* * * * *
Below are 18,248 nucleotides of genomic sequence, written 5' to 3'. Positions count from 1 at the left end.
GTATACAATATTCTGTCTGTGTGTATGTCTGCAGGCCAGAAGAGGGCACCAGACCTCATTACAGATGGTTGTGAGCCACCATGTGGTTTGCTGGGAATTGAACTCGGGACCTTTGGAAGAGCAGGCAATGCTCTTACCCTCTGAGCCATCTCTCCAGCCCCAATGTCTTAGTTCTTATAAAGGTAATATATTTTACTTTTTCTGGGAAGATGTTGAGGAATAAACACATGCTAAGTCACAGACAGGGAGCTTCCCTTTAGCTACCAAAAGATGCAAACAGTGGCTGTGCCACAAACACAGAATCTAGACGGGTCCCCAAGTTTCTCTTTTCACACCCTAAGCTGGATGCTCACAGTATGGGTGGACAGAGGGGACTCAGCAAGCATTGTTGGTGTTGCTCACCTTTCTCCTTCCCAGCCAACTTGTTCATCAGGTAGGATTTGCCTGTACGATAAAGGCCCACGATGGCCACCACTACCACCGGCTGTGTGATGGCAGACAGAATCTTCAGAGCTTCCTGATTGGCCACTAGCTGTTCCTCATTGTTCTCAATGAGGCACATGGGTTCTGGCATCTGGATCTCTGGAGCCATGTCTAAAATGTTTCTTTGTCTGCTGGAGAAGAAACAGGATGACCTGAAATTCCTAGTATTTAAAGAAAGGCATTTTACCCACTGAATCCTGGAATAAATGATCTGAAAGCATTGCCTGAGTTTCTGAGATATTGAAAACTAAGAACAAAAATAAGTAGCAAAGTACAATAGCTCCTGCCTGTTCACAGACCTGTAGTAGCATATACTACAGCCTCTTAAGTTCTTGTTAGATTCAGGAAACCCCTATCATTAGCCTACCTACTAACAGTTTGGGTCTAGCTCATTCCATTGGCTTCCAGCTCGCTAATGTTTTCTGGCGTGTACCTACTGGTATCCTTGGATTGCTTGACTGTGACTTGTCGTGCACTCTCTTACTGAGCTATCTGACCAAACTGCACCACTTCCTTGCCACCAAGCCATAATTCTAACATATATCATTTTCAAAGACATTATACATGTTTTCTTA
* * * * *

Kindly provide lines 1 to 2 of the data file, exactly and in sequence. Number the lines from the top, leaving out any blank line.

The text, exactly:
Below are 18,248 nucleotides of genomic sequence, written 5' to 3'. Positions count from 1 at the left end.
GTATACAATATTCTGTCTGTGTGTATGTCTGCAGGCCAGAAGAGGGCACCAGACCTCATTACAGATGGTTGTGAGCCACCATGTGGTTTGCTGGGAATTGAACTCGGGACCTTTGGAAGAGCAGGCAATGCTCTTACCCTCTGAGCCATCTCTCCAGCCCCAATGTCTTAGTTCTTATAAAGGTAATATATTTTACTTTTTCTGGGAAGATGTTGAGGAATAAACACATGCTAAGTCACAGACAGGGAGCTTCCCTTTAGCTACCAAAAGATGCAAACAGTGGCTGTGCCACAAACACAGAATCTAGACGGGTCCCCAAGTTTCTCTTTTCACACCCTAAGCTGGATGCTCACAGTATGGGTGGACAGAGGGGACTCAGCAAGCATTGTTGGTGTTGCTCACCTTTCTCCTTCCCAGCCAACTTGTTCATCAGGTAGGATTTGCCTGTACGATAAAGGCCCACGATGGCCACCACTACCACCGGCTGTGTGATGGCAGACAGAATCTTCAGAGCTTCCTGATTGGCCACTAGCTGTTCCTCATTGTTCTCAATGAGGCACATGGGTTCTGGCATCTGGATCTCTGGAGCCATGTCTAAAATGTTTCTTTGTCTGCTGGAGAAGAAACAGGATGACCTGAAATTCCTAGTATTTAAAGAAAGGCATTTTACCCACTGAATCCTGGAATAAATGATCTGAAAGCATTGCCTGAGTTTCTGAGATATTGAAAACTAAGAACAAAAATAAGTAGCAAAGTACAATAGCTCCTGCCTGTTCACAGACCTGTAGTAGCATATACTACAGCCTCTTAAGTTCTTGTTAGATTCAGGAAACCCCTATCATTAGCCTACCTACTAACAGTTTGGGTCTAGCTCATTCCATTGGCTTCCAGCTCGCTAATGTTTTCTGGCGTGTACCTACTGGTATCCTTGGATTGCTTGACTGTGACTTGTCGTGCACTCTCTTACTGAGCTATCTGACCAAACTGCACCACTTCCTTGCCACCAAGCCATAATTCTAACATATATCATTTTCAAAGACATTATACATGTTTTCTTA